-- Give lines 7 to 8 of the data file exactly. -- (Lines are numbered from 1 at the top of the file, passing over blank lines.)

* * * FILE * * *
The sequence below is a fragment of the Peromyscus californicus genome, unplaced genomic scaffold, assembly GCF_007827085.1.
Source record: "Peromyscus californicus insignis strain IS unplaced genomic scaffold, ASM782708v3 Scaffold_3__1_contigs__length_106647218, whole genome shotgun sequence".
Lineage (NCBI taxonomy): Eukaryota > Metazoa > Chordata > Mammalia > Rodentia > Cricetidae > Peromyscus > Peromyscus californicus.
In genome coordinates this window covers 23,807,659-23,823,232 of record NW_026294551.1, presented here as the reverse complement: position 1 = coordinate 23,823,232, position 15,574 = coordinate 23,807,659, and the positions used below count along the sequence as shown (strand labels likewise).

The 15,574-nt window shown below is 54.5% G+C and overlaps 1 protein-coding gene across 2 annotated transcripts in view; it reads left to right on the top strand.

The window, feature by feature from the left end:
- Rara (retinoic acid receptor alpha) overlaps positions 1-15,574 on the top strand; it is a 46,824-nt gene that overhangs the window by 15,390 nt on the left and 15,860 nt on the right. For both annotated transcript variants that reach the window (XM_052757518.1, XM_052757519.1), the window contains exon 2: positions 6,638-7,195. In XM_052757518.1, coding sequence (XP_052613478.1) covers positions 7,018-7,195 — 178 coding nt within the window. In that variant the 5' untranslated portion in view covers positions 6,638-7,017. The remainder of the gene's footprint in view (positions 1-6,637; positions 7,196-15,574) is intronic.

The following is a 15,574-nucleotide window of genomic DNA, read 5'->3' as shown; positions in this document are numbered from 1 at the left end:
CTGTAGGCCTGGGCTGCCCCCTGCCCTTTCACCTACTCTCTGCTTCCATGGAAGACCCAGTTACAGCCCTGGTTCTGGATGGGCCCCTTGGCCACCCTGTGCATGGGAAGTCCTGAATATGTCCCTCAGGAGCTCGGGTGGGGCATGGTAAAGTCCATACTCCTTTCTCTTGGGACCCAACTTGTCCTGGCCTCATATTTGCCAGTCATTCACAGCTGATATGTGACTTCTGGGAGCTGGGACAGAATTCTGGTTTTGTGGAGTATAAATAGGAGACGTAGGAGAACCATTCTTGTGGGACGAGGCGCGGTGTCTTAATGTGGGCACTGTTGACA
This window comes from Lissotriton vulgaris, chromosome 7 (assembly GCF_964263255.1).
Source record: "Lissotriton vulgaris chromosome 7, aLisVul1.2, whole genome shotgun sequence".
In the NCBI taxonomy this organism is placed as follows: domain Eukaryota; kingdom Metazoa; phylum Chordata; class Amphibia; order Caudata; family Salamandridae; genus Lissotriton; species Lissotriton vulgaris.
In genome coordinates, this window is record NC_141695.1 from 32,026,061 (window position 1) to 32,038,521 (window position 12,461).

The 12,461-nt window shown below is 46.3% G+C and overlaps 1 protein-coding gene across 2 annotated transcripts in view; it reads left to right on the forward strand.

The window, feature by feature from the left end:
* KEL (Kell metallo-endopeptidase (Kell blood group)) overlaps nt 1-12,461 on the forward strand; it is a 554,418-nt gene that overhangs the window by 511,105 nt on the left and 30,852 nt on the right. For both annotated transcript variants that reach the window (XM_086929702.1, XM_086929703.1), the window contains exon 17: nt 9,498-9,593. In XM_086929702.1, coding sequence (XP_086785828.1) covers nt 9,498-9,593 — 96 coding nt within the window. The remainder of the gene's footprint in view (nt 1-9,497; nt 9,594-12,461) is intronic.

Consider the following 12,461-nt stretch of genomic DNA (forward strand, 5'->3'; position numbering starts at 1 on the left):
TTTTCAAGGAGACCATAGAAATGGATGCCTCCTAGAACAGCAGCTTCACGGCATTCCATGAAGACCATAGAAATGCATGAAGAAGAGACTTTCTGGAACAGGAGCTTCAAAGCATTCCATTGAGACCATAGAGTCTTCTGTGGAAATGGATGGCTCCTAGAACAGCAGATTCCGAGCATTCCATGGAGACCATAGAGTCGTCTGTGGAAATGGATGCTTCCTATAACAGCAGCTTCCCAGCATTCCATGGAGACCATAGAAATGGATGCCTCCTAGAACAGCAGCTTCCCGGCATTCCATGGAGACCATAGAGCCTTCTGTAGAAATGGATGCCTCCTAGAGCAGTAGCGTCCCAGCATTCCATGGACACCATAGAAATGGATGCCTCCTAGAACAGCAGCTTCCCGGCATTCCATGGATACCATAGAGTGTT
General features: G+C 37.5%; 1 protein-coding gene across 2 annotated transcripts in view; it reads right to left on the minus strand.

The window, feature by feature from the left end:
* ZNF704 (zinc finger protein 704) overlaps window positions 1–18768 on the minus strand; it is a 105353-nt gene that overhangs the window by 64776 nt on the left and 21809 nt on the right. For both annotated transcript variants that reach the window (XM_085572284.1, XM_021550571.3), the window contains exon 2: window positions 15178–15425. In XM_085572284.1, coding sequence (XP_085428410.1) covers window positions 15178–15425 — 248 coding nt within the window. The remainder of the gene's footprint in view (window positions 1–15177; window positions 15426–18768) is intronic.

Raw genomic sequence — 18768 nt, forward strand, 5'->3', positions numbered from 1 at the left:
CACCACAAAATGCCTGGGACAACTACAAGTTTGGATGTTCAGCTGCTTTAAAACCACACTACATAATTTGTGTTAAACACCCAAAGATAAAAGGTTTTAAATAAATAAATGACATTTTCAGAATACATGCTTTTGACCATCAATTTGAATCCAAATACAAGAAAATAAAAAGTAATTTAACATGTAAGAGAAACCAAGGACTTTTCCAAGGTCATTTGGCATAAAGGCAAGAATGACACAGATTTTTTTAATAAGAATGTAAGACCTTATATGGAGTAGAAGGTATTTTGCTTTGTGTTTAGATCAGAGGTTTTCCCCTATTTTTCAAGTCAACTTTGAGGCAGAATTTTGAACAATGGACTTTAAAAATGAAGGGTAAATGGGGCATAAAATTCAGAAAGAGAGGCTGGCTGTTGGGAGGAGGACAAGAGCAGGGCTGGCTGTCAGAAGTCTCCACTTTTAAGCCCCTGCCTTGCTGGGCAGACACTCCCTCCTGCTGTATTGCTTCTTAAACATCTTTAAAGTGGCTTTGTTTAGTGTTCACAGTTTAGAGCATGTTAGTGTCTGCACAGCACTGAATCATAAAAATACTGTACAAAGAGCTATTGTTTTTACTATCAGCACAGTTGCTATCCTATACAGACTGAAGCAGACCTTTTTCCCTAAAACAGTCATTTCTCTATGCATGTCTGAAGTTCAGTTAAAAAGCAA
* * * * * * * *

- Rara (retinoic acid receptor alpha) overlaps positions 1-15,574 on the top strand; it is a 46,824-nt gene that overhangs the window by 15,390 nt on the left and 15,860 nt on the right. For both annotated transcript variants that reach the window (XM_052757518.1, XM_052757519.1), the window contains exon 2: positions 6,638-7,195. In XM_052757518.1, coding sequence (XP_052613478.1) covers positions 7,018-7,195 — 178 coding nt within the window. In that variant the 5' untranslated portion in view covers positions 6,638-7,017. The remainder of the gene's footprint in view (positions 1-6,637; positions 7,196-15,574) is intronic.

The following is a 15,574-nucleotide window of genomic DNA, read 5'->3' as shown; positions in this document are numbered from 1 at the left end: